Market Snapshot, 10:00 am CT (VIP) -- September 6, 2012

September 6, 2012 05:05 AM

The dollar initially firmed against the euro after the European Central Bank announced it will embark on a bond-buying program to support the euro-zone economy, but it has since retreated. The stock market is also rallying thanks to better-than-expected jobs data. Jobless claims declined more than expected last week and private businesses added 201,000 jobs in August, which was also better than expected.


Corn futures are enjoying slight gains of mostly 2 to 3 cents across the board.

  • Futures are benefitting from USDA's announcement that unknown destinations bought 217,424 metric tons (MT) of corn, 184,912 MT of which is for 2012-13. This is the latest sign that exporters are worried higher prices lie ahead.
  • News FC Stone lowered its production estimate to 10.607 billion bu. reminds the market of the tight supply situation.
  • But this is countered by news South Korea purchased 124,000 MT of Brazilian corn, signaling global end-users are seeking cheaper supplies.
  • Conab today raised its 2011-12 export estimate for Brazil by 2 million MT (MMT) to 16 MMT. If realized, this would be an all-time high.
  • Gulf basis levels softened 1 to 6 cents this morning as more supplies are available.


Soybean futures have improved to mixed trade with the September through January contracts slightly firmer and deferred months slightly lower.

  • Soybean futures have faced light profit-taking pressure this morning, but this price dip encouraged bargain buying thanks to ongoing production concerns and strong demand.
  • Incentive to book profits was an upside revision to FC Stone's crop production and yield estimates to 2.739 billion bu. and 36.7 bu. per acre, respectively.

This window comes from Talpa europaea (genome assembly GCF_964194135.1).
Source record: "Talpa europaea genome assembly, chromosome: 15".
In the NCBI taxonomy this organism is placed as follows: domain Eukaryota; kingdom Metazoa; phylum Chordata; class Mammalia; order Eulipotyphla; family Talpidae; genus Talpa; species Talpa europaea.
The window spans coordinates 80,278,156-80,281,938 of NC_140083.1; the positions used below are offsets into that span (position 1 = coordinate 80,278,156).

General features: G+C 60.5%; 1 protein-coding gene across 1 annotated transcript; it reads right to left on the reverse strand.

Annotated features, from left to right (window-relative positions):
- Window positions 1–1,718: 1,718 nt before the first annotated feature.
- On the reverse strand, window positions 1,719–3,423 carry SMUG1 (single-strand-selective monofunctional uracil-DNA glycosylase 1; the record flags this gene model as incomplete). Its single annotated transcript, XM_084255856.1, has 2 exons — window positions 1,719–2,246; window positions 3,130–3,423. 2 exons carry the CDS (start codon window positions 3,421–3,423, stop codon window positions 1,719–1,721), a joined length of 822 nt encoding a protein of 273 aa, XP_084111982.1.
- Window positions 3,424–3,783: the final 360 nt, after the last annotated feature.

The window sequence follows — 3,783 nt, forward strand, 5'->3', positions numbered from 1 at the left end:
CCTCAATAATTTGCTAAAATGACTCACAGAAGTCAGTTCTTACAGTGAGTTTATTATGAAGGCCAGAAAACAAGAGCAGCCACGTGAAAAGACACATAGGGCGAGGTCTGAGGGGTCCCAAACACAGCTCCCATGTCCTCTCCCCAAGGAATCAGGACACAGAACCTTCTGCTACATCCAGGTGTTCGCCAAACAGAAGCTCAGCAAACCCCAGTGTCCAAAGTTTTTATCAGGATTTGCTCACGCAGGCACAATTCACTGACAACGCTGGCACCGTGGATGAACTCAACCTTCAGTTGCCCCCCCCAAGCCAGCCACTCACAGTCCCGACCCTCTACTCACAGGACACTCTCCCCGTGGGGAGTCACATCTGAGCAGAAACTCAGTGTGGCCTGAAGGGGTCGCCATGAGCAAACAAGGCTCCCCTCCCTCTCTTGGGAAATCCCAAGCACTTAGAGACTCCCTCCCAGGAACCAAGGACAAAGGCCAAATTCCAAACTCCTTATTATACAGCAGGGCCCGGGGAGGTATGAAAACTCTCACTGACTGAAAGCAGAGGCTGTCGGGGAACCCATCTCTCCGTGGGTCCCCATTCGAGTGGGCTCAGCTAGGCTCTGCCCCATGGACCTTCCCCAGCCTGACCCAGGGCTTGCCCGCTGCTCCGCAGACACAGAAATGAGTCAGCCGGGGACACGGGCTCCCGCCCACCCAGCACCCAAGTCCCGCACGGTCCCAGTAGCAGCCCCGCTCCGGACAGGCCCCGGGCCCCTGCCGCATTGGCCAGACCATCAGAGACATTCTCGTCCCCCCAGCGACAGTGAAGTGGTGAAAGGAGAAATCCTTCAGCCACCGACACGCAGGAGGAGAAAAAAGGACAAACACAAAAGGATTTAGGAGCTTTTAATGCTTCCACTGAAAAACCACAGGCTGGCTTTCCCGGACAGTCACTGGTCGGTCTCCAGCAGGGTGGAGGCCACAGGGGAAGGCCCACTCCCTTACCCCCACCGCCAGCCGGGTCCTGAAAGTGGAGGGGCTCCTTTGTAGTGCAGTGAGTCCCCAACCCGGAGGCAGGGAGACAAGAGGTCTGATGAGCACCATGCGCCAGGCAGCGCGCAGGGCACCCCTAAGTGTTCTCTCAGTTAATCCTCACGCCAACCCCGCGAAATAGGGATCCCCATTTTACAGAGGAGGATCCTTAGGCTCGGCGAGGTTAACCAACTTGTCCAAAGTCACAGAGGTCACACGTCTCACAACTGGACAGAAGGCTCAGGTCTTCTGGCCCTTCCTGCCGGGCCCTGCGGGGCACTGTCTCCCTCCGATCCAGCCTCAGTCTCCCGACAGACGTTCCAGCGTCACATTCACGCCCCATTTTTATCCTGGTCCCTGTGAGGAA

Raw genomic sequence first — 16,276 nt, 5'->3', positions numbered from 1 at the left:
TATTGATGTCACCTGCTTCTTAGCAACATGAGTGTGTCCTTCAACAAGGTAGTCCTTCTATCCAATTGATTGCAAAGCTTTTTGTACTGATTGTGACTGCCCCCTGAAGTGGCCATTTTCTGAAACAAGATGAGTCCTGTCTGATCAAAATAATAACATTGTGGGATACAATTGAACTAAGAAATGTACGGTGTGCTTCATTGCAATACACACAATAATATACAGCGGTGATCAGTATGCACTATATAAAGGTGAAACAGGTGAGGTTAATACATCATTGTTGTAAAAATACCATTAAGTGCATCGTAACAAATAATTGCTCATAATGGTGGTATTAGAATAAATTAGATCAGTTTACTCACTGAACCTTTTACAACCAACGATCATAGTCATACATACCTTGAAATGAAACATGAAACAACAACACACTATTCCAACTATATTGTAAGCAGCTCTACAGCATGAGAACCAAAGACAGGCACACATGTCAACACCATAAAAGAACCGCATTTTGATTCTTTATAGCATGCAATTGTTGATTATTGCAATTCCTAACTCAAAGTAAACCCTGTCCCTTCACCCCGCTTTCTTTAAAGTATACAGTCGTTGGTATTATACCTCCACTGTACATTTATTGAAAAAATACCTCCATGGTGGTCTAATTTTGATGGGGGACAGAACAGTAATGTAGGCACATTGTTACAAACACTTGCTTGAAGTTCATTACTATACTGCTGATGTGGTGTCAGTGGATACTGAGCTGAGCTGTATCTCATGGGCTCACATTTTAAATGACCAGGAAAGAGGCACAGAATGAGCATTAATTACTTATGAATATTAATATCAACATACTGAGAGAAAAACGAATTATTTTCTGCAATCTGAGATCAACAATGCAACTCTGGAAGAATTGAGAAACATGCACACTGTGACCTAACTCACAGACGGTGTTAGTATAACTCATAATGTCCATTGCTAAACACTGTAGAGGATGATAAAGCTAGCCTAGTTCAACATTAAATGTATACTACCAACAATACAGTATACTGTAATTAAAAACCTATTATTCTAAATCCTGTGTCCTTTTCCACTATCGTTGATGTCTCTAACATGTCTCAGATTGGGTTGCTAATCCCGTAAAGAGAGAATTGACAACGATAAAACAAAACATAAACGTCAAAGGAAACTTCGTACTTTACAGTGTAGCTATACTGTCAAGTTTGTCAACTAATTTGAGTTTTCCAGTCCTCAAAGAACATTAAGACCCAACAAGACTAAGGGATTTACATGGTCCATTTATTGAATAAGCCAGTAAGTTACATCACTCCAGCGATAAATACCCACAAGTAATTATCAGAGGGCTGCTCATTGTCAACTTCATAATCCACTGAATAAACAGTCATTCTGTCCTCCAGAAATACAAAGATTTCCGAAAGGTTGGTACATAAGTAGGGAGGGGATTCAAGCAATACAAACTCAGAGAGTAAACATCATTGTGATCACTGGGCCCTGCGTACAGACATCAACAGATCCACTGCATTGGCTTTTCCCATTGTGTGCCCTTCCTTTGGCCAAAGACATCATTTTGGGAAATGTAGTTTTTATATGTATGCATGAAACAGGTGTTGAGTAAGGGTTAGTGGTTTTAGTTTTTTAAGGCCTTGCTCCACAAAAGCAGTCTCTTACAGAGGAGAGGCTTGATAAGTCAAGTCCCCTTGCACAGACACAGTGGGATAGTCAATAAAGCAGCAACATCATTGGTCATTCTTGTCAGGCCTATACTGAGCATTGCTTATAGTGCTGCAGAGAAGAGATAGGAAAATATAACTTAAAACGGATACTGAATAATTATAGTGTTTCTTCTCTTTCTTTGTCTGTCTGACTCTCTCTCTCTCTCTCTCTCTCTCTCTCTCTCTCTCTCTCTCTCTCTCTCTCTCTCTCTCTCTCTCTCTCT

• Also, anticipation of harvest bringing supplies to market has caused basis levels to soften at interior and Gulf locations.
  • Conab left its soybean export estimate for Brazil unchanged at 31.25 million metric tons.


Wheat futures have improved to post gains around 10 cents in Chicago and Kansas City while Minneapolis wheat is seeing slightly lighter gains.

  • Ukraine's government and exporters agreed yesterday to cap 2012-13 grain exports at 19.4 MMT, including 4 MMT of wheat. Trade sources expect the wheat tally to be reached by November.
  • This has revived talk Russia will take similar action, though Russia's deputy ag minister reiterated the country has no such plans.
  • United Nations Food and Agriculture Organization (FAO) lowered its world wheat forecast by 2.2% to 663 million metric tons.


Live cattle futures are under light pressure this morning, while feeder cattle futures are choppy with nearbys favoring the downside.

  • Traders are booking some profits today as they wait for cash cattle trade to begin. The market appears comfortable with futures at a premium to last week's $122 to $123 trade.
  • Boxed beef values rose again yesterday and movement improved to 255 loads. This strength should give feedlots an edge in cash cattle negotiations, but heavier showlist estimates and deteriorating packer margins add some uncertainty.
  • Feeder cattle traders are booking some profits due to gains in the corn market, but pressure is limited by expectations harvest pressure will limit near-term buying interest in the corn market.


Lean hog futures are posting slight to moderate losses this morning.

  • The pork cutout value plunged $2.57 yesterday, although movement was strong. This confirms demand is lagging supplies.
  • While packers are planning a large Saturday kill, expanding supplies and aggressive sow liquidation means they will have no trouble finding supplies. Cash hog bids are lower today.
  • Pressure is being limited by the $4-plus discount nearby contracts hold to the cash index.
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